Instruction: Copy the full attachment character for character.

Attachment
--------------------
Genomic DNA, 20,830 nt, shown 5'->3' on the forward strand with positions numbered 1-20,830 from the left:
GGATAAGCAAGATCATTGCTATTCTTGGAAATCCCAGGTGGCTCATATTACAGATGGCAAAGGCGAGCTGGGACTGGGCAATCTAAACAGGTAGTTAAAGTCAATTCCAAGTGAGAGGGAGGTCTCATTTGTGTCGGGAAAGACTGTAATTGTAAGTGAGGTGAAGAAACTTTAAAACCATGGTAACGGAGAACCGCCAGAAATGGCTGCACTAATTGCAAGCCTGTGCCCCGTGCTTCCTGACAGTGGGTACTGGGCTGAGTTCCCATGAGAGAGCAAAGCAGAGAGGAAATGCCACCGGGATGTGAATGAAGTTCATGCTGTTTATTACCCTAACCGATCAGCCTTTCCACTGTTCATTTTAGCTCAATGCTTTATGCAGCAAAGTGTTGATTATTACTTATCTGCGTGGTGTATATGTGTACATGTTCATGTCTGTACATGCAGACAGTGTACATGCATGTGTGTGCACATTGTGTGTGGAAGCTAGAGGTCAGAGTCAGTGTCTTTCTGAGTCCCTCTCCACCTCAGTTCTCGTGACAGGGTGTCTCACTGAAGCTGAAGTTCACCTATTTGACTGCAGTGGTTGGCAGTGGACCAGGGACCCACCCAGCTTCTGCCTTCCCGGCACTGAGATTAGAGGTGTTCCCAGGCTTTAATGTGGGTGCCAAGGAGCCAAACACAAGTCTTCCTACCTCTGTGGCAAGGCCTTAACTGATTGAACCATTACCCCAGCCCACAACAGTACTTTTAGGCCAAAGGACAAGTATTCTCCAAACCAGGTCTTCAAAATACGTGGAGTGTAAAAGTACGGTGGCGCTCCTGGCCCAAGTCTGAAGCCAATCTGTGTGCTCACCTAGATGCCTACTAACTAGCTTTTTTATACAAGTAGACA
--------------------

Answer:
Genomic DNA, 20,830 nt, shown 5'->3' on the forward strand with positions numbered 1-20,830 from the left:
GGATAAGCAAGATCATTGCTATTCTTGGAAATCCCAGGTGGCTCATATTACAGATGGCAAAGGCGAGCTGGGACTGGGCAATCTAAACAGGTAGTTAAAGTCAATTCCAAGTGAGAGGGAGGTCTCATTTGTGTCGGGAAAGACTGTAATTGTAAGTGAGGTGAAGAAACTTTAAAACCATGGTAACGGAGAACCGCCAGAAATGGCTGCACTAATTGCAAGCCTGTGCCCCGTGCTTCCTGACAGTGGGTACTGGGCTGAGTTCCCATGAGAGAGCAAAGCAGAGAGGAAATGCCACCGGGATGTGAATGAAGTTCATGCTGTTTATTACCCTAACCGATCAGCCTTTCCACTGTTCATTTTAGCTCAATGCTTTATGCAGCAAAGTGTTGATTATTACTTATCTGCGTGGTGTATATGTGTACATGTTCATGTCTGTACATGCAGACAGTGTACATGCATGTGTGTGCACATTGTGTGTGGAAGCTAGAGGTCAGAGTCAGTGTCTTTCTGAGTCCCTCTCCACCTCAGTTCTCGTGACAGGGTGTCTCACTGAAGCTGAAGTTCACCTATTTGACTGCAGTGGTTGGCAGTGGACCAGGGACCCACCCAGCTTCTGCCTTCCCGGCACTGAGATTAGAGGTGTTCCCAGGCTTTAATGTGGGTGCCAAGGAGCCAAACACAAGTCTTCCTACCTCTGTGGCAAGGCCTTAACTGATTGAACCATTACCCCAGCCCACAACAGTACTTTTAGGCCAAAGGACAAGTATTCTCCAAACCAGGTCTTCAAAATACGTGGAGTGTAAAAGTACGGTGGCGCTCCTGGCCCAAGTCTGAAGCCAATCTGTGTGCTCACCTAGATGCCTACTAACTAGCTTTTTTATACAAGTAGACA